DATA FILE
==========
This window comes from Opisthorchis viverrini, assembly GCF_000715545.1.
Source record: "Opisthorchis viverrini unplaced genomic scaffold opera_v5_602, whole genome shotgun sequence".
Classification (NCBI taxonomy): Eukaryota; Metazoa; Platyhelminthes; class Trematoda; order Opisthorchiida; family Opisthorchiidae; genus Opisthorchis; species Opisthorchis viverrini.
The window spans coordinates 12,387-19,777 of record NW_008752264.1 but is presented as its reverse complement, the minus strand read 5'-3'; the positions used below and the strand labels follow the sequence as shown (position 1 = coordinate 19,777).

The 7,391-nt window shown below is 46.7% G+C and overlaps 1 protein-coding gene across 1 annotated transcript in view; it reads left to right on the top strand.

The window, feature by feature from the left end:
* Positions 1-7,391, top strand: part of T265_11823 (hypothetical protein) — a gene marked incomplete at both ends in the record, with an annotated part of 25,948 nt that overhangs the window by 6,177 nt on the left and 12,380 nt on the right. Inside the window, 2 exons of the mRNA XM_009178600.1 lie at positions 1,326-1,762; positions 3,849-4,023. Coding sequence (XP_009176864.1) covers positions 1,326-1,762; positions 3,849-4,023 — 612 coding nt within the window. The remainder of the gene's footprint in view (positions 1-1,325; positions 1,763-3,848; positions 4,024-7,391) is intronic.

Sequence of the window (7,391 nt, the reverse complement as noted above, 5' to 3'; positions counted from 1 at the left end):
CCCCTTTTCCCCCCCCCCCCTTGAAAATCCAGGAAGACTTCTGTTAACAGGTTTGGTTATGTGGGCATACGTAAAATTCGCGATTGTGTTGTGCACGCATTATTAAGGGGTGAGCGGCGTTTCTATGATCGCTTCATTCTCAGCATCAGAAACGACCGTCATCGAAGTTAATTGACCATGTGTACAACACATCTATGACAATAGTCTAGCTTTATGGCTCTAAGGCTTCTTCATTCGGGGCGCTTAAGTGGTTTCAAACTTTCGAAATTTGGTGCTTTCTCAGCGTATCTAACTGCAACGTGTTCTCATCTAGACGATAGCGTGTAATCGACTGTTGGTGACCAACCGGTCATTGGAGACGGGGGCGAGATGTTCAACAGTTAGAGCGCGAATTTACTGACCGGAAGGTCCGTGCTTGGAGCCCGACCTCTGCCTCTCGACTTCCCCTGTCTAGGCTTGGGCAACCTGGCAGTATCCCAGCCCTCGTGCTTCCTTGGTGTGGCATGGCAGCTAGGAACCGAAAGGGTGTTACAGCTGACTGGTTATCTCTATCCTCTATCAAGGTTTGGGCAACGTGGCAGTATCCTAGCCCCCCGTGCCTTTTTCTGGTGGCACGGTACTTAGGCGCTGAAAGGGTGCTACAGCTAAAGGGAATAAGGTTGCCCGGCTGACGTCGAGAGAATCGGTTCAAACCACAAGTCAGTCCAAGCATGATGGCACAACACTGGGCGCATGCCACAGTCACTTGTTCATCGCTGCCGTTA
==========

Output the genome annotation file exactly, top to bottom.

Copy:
This window comes from Opisthorchis viverrini, assembly GCF_000715545.1.
Source record: "Opisthorchis viverrini unplaced genomic scaffold opera_v5_602, whole genome shotgun sequence".
Classification (NCBI taxonomy): Eukaryota; Metazoa; Platyhelminthes; class Trematoda; order Opisthorchiida; family Opisthorchiidae; genus Opisthorchis; species Opisthorchis viverrini.
The window spans coordinates 12,387-19,777 of record NW_008752264.1 but is presented as its reverse complement, the minus strand read 5'-3'; the positions used below and the strand labels follow the sequence as shown (position 1 = coordinate 19,777).

The 7,391-nt window shown below is 46.7% G+C and overlaps 1 protein-coding gene across 1 annotated transcript in view; it reads left to right on the top strand.

The window, feature by feature from the left end:
* Positions 1-7,391, top strand: part of T265_11823 (hypothetical protein) — a gene marked incomplete at both ends in the record, with an annotated part of 25,948 nt that overhangs the window by 6,177 nt on the left and 12,380 nt on the right. Inside the window, 2 exons of the mRNA XM_009178600.1 lie at positions 1,326-1,762; positions 3,849-4,023. Coding sequence (XP_009176864.1) covers positions 1,326-1,762; positions 3,849-4,023 — 612 coding nt within the window. The remainder of the gene's footprint in view (positions 1-1,325; positions 1,763-3,848; positions 4,024-7,391) is intronic.

Sequence of the window (7,391 nt, the reverse complement as noted above, 5' to 3'; positions counted from 1 at the left end):
CCCCTTTTCCCCCCCCCCCCTTGAAAATCCAGGAAGACTTCTGTTAACAGGTTTGGTTATGTGGGCATACGTAAAATTCGCGATTGTGTTGTGCACGCATTATTAAGGGGTGAGCGGCGTTTCTATGATCGCTTCATTCTCAGCATCAGAAACGACCGTCATCGAAGTTAATTGACCATGTGTACAACACATCTATGACAATAGTCTAGCTTTATGGCTCTAAGGCTTCTTCATTCGGGGCGCTTAAGTGGTTTCAAACTTTCGAAATTTGGTGCTTTCTCAGCGTATCTAACTGCAACGTGTTCTCATCTAGACGATAGCGTGTAATCGACTGTTGGTGACCAACCGGTCATTGGAGACGGGGGCGAGATGTTCAACAGTTAGAGCGCGAATTTACTGACCGGAAGGTCCGTGCTTGGAGCCCGACCTCTGCCTCTCGACTTCCCCTGTCTAGGCTTGGGCAACCTGGCAGTATCCCAGCCCTCGTGCTTCCTTGGTGTGGCATGGCAGCTAGGAACCGAAAGGGTGTTACAGCTGACTGGTTATCTCTATCCTCTATCAAGGTTTGGGCAACGTGGCAGTATCCTAGCCCCCCGTGCCTTTTTCTGGTGGCACGGTACTTAGGCGCTGAAAGGGTGCTACAGCTAAAGGGAATAAGGTTGCCCGGCTGACGTCGAGAGAATCGGTTCAAACCACAAGTCAGTCCAAGCATGATGGCACAACACTGGGCGCATGCCACAGTCACTTGTTCATCGCTGCCGTTA